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9 Ways You Can Help a Caregiver

By HERWriter
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9 Ways You Can Aid a Caregiver MonkeyBusiness Images/PhotoSpin

Being a caregiver can be emotionally and physically exhausting. If someone you know is taking care of someone who is elderly, disabled or seriously ill, there are many things you can do to help your friend as well as the person she is caring for.

Caregivers often feel out of control or over their heads as they try to balance the demands of their own life and the life of the person they are caring for.

Many caregivers find it difficult to reach out to others or to ask for assistance. So don’t wait for your friend to turn to you for help.

Offering to help in specific ways relieves your friend of the extra burden of thinking of what to ask for. It also allows you to keep control of your schedule so you can willingly volunteer your time and energy.

Here are some things you might offer to do:

1) Make a meal

Well-balanced meals are as important for the caregiver as they are for someone who is elderly, sick or recovering from a serious illness. It doesn’t have to be something fancy. Prepare a double batch of whatever your family is eating.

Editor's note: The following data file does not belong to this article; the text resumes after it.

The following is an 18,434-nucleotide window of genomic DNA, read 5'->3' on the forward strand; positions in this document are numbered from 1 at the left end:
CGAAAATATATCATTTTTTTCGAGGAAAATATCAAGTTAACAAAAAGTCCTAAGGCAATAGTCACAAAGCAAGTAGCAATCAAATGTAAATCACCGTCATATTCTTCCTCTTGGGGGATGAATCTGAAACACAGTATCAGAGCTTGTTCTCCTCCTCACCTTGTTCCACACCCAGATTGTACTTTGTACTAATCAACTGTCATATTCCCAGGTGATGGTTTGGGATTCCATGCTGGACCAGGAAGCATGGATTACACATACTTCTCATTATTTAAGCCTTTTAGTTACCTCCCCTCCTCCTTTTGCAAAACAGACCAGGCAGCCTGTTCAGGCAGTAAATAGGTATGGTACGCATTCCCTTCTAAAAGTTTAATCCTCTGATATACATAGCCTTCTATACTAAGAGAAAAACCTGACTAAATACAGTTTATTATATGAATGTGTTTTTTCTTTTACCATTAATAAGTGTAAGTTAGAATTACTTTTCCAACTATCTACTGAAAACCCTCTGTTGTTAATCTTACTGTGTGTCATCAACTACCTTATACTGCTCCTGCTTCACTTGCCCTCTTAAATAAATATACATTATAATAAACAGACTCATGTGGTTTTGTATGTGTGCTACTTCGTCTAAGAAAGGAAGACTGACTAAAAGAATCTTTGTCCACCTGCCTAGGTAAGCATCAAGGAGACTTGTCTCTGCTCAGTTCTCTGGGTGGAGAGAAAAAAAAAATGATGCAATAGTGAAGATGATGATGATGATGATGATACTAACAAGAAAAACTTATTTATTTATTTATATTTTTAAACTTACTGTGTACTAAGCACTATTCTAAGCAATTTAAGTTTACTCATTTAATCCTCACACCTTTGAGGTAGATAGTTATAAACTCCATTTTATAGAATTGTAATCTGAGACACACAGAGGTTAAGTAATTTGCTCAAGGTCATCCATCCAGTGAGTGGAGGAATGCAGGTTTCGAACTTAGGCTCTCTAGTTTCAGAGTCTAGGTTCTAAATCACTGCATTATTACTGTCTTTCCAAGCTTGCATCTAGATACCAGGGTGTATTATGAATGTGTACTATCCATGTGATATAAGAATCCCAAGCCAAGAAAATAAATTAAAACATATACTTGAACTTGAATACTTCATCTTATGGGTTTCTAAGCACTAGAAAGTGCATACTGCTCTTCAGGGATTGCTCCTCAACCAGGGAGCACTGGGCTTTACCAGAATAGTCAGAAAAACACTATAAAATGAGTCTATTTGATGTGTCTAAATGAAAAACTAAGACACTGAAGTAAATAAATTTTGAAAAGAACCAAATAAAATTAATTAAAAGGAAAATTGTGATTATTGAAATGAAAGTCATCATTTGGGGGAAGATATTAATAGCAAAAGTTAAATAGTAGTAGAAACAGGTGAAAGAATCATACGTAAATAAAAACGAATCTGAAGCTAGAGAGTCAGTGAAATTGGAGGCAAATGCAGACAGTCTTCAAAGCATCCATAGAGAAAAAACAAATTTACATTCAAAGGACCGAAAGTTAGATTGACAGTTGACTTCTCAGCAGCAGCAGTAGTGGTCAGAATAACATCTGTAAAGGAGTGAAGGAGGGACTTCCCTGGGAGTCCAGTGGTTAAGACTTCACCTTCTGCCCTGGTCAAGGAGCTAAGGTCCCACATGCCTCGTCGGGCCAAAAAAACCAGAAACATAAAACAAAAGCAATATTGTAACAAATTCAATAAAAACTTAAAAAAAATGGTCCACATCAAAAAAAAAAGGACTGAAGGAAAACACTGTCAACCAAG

Deliver it to your friend in disposable containers so he doesn’t have to worry about returning the dish.

2) Do the shopping

You’re going to the store anyway. Offer to pick up whatever your friend needs, or pick up extras of staples you know she typically has in the kitchen and drop them off.

This can be especially helpful around the holidays when stores are crowded and shopping would take the caregiver away from home for a longer time than usual. If your friend is busy when you drop off food items, be sure to put perishables in the refrigerator.

3) Give your friend a break

Having free time can be a tremendous gift for a caregiver. Offer to sit in for an hour or two to give your friend a break. This can make a difference during the holiday season when your friend has gifts to buy and little time to shop.

But don’t set criteria for what your friend should do on her free time. Don’t be offended if she doesn’t want to leave the house.

Add a Comment2 Comments


Giving a friend a break is especially helpful. The only does the caregiver get a much needed rest, and the friend who helps suddenly has much more compassion for the situation.

November 28, 2014 - 11:10am

Such great advice and it really starts with being a friend who provides unbiased help - no judging, just being there for them. I think the biggest complaint of caregivers is the loss of friendships, as their social circles shrink. I had a caregiver tell me, "don't say, let me know if there is anything I can do." This is a peeve of many caregivers so I love how this article says to be specific.

November 21, 2014 - 4:19pm
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We value and respect our HERWriters' experiences, but everyone is different. Many of our writers are speaking from personal experience, and what's worked for them may not work for you. Their articles are not a substitute for medical advice, although we hope you can gain knowledge from their insight.



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